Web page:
“An absorbing tale of how the honorable intentions of liberal do-gooders produced tragic consequences. It is also at heart a profoundly optimistic book…Many writers have addressed this topic in recent years but few have done so with more wisdom or more passion than Mr. Magnet.”
– The Wall Street Journal

“Guaranteed non-PC from beginning to end.”
– Tom Wolfe

“This superbly written and well argued book should stimulate discussions across the breadth of the political spectrum.”
– National Review

“A powerful analysis of the ties between 1960s-era intellectual trends and contemporary urban social breakdown.”
– New York Post

“It is a superb book, thoughtful and impassioned.”
– Irving Kristol

“A masterly overview…that yields extraordinary explanatory power.”
– Carolyn Lochhead, Reason

Inside This Book (Learn More)
First Sentence
Weren't dizzying contrasts of wealth and poverty supposed to have gone out with Dickensian London? Read the first page
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Front Cover | Copyright | Table of Contents | Excerpt | Index | Back Cover
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Customer Reviews

Most helpful customer reviews
3.0 out of 5 stars A Must Read Aug. 29 2001
Format:Paperback
Every American (and for that matter, anyone who might be affected by American policy) should read "The Dream and the Nightmare." I say this not because the book is brilliant--it isn't--but because our intellectually handicapped President read it (no mean feat for a man who hates reading as much as he does) and declared that it was second only to the Bible in importance. Bush's strategist, Karl Rove, describes "The Dream and the Nightmare" as a "road map" to Bush's political philosophy.
That would be great if Myron Magnet's book were something else, something perhaps beautiful and inspiring. Instead, it's an impassioned diatribe against society's poor and disadvantaged. Magnet seems sincere in his desire to help people, but his suggestions generally boil down to one thing: Stop showing compassion. Don't fix welfare--just end it. Don't help people with substance abuse problems; they don't deserve it. And then there's: Don't help the homeless. It is perhaps Magnet's most callous utterance of all; as he tells it, if you gave homeless people absolutely nowhere to go, they would suddenly cease to be homeless. (They would certainly cease to be visible, which I guess is the true intention.) To his credit, Magnet has a few constructive things to say. He offers a good proposal for how to reform the welfare system, and he convincingly endorses magnet schools as a more effective alternative to desegregation by busing. He also includes an informative analysis of the problems facing the mentally ill in our country, though it eventually works its way into his argument that some people merit compassion...and some people don't.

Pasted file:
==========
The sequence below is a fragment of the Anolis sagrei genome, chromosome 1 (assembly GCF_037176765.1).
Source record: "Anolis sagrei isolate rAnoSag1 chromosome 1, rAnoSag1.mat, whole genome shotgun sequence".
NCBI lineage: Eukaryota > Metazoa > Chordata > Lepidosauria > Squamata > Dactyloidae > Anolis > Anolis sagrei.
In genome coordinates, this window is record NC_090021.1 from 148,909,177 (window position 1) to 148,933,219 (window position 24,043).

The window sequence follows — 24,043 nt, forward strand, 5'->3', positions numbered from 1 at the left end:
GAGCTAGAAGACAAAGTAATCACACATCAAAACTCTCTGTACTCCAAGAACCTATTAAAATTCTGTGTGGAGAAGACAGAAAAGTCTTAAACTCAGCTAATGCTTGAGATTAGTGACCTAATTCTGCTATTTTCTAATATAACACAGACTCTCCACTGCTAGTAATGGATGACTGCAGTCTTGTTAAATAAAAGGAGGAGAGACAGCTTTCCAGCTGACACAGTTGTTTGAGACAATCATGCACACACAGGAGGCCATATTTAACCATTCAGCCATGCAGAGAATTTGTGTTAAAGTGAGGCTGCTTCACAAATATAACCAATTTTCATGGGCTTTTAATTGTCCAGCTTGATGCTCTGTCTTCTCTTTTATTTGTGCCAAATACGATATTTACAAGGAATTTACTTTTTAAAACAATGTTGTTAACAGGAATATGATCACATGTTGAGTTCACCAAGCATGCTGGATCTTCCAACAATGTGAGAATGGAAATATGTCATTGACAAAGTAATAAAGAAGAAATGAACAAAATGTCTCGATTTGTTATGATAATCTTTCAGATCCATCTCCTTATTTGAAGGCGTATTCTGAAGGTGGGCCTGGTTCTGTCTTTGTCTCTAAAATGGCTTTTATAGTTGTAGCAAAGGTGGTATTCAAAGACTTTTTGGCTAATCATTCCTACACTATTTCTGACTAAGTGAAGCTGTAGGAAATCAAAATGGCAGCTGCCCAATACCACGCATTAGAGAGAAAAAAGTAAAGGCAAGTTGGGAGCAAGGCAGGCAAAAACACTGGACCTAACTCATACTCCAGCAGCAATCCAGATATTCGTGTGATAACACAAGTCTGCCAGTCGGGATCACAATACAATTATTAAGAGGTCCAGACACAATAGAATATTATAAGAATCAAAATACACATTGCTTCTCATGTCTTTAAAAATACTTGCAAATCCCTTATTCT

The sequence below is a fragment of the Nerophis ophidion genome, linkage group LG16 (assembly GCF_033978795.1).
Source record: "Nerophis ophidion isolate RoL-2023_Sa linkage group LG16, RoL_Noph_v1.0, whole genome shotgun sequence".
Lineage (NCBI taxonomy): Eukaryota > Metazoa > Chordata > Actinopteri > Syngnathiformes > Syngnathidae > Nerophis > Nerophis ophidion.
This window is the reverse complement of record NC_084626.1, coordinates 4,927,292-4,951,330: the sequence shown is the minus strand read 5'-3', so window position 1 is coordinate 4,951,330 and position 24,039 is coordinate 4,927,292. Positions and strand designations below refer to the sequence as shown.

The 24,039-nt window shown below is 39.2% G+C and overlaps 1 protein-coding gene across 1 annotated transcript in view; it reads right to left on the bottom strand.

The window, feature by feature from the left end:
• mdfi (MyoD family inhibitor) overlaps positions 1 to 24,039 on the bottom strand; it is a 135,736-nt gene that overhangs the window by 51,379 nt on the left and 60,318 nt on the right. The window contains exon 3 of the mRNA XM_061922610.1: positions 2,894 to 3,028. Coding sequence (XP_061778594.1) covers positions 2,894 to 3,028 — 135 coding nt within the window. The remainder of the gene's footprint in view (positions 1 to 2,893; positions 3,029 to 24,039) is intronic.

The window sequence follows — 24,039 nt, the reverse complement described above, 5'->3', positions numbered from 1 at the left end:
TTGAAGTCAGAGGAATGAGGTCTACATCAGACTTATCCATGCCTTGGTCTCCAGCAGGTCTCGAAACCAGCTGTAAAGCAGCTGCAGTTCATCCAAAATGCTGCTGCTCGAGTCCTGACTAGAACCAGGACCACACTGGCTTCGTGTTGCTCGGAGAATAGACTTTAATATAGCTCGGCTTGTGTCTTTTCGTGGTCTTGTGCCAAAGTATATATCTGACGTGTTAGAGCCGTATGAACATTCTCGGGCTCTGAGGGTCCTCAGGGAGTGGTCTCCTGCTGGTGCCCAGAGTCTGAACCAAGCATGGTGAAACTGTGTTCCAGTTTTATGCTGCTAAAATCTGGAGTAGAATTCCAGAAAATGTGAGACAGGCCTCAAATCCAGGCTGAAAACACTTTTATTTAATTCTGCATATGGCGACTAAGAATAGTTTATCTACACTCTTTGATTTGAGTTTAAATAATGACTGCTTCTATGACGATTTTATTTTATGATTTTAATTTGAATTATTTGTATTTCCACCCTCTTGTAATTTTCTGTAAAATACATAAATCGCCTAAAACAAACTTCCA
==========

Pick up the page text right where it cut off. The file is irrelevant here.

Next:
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4.0 out of 5 stars very good book Feb. 5 2004
By A Customer
Format:Paperback
This book is part of a growing chorus of voices that are saying that not only are the hip and multicultural ideas garbage, but that they are quickly turning America into a third world country.
This book cuts through dumb ideas and tries to get us back to basics: functional families, responsibility for yourself, a work ethic -- this is the rather stringent prescription for an America that Magnet correctly describes as having run amok with bleeding heart liberalism and its dopey ideas of cheap sex, easy divorce, abortion on demand, and throwing money at the poor in the hopes that they will begin to function properly.
The book isn't elegantly written and there isn't any poetry in it, but this book sets the right prescription on the table. Read it if you want to get your head on straight.
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1.0 out of 5 stars What A Shame! Feb. 19 2003
By A Customer
Format:Paperback
Hearing that political guru Karl Rove gives a copy of this book to White House visitors, I decided to buy a copy and read it. I was disappointed to find an long winded diatribe, constantly whining about the Great Society, and blaming the social programs of the sixties for the problems of today. Mr Magnet misses the mark by several country miles.
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4.0 out of 5 stars Understanding a Need for truth Jan. 21 2003
Format:Paperback